Gov. Phil Murphy had no further comment on yesterday’s Republican gubernatorial debate.
“I’m not paying any attention to politics and certainly not what we’re they’re going through,” he said. “We’re still focused on what we’re doing here today, but nothing more to add there.”
The governor did not say whether he watched or listened to the debate, though a source close to Murphy said he did not.
Two of the four candidates seeking the GOP nod to challenge Murphy in November, Hirsh Singh and frontrunner Jack Ciattarelli, attended a debate hosted by New Jersey 101.5 Tuesday evening. Two other candidates, former Somerset County Freeholder Brian Levine and Hudson County pastor Phil Rizzo, did not qualify for the debate.
The sometimes-raucous debate saw the two trade barbs, with Ciattarelli saying Singh had accomplished nothing and was doomed to lose in November, while Singh called the former assemblyman a “left winger” and argued he’d be unable to energize a Republican base that still views former President Donald Trump as its leader.
A Public Policy Polling survey commissioned by the Democratic Governors Association, where Murphy is the immediate past-chairman, found the contest for the Republican nod is closer than expected, with Ciattarelli leading Singh by just six points, 29%-23%, with 38% of likely Republican voters still undecided.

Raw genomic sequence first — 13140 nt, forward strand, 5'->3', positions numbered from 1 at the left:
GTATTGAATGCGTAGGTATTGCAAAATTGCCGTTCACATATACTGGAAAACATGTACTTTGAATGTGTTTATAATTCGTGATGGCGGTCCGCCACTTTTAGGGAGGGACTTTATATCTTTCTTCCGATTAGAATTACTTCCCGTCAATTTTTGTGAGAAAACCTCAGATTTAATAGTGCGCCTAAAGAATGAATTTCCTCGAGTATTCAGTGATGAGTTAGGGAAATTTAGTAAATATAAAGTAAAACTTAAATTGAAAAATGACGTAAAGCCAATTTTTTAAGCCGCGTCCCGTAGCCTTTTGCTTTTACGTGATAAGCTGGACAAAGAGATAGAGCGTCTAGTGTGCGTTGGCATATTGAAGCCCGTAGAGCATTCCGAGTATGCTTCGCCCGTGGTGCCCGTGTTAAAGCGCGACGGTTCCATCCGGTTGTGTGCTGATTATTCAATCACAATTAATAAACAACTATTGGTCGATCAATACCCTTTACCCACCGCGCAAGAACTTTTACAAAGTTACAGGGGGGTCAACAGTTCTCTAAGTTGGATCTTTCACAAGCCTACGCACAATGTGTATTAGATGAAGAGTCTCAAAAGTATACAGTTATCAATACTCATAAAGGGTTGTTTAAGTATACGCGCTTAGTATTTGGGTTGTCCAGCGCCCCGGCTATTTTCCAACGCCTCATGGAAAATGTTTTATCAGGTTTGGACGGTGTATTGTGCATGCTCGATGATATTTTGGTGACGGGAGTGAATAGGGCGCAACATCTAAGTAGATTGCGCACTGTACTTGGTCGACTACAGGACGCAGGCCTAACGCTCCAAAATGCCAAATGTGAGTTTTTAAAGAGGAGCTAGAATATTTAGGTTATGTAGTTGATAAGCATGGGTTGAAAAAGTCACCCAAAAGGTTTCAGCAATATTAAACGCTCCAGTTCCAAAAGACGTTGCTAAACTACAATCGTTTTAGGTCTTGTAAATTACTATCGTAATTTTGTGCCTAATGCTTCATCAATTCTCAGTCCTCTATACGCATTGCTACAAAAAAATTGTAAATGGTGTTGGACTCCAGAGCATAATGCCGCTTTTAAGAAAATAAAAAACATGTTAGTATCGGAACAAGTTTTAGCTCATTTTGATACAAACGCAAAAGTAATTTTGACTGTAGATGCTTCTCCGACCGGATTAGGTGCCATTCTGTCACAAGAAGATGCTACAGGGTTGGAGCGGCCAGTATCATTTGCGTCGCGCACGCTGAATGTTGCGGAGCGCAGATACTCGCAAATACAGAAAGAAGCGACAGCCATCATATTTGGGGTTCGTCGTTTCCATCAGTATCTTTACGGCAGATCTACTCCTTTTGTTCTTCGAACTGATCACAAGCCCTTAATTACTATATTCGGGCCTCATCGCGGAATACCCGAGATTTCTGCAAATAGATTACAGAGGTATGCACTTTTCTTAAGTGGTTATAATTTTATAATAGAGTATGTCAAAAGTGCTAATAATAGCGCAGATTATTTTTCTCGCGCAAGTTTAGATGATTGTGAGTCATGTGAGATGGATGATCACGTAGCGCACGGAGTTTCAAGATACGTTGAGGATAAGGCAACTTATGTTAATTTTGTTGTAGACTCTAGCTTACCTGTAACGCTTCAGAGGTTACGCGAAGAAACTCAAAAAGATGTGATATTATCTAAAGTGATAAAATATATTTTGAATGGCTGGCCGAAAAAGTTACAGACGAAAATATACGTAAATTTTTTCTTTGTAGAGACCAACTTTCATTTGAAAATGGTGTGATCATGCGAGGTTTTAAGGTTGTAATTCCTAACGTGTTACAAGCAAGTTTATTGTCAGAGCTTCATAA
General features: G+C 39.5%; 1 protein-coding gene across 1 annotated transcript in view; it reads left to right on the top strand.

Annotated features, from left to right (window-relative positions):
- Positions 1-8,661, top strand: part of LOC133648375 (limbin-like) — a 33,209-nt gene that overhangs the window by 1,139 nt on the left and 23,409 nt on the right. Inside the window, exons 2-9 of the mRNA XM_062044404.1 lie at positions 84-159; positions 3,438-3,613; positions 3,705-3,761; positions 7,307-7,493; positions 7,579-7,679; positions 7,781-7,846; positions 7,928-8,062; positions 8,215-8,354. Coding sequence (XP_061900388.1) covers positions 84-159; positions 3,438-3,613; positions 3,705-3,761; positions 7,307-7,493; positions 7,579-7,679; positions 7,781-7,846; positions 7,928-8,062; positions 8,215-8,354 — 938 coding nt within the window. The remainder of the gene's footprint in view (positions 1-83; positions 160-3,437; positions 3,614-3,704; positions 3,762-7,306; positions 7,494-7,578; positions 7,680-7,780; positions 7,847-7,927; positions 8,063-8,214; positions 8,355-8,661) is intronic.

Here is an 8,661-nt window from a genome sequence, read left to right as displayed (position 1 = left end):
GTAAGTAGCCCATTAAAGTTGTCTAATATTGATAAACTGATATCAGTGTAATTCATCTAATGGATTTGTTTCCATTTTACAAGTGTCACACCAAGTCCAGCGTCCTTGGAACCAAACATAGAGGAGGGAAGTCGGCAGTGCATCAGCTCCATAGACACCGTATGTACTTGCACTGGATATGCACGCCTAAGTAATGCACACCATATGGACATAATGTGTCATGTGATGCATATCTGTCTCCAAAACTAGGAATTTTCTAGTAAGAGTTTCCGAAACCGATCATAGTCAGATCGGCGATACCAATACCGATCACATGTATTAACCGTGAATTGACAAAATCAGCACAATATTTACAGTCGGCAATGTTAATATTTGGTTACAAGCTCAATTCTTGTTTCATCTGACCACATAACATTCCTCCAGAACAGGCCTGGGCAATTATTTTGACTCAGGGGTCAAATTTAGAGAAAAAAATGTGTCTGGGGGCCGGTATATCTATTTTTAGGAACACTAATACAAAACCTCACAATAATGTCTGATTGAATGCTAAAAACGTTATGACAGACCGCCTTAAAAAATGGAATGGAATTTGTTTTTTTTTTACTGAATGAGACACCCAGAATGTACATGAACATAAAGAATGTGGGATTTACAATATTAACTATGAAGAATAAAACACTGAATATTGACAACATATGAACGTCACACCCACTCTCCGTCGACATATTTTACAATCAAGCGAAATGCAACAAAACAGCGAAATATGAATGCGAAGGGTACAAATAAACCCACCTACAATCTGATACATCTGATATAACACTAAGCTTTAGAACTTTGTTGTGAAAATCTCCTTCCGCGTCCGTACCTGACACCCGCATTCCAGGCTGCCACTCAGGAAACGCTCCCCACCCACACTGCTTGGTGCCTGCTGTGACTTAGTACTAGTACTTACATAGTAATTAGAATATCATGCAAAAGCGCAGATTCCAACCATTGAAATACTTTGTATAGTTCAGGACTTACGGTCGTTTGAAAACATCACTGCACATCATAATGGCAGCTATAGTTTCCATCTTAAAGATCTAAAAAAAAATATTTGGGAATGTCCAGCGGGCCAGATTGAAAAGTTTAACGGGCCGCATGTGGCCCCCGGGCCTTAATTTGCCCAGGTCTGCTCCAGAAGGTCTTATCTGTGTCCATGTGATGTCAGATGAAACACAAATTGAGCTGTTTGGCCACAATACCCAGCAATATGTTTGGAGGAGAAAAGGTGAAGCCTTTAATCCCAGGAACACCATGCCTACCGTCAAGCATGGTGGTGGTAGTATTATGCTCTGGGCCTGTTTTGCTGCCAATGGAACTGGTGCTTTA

The poll found more than seven-in-10 Republicans wrongly believe Trump won the election and the Jan. 6 attack on the U.S. Capitol by Trump’s supporters was a false flag operation, and 69% said the pandemic was exaggerated to harm Trump.
Ciattarelli backed Trump’s policies but stopped short of endorsing the president himself, though he acknowledged Trump was the party’s standard bearer.
Singh wrongly said Trump won the election, while Ciattarelli acknowledged President Joe Biden as the election’s winner.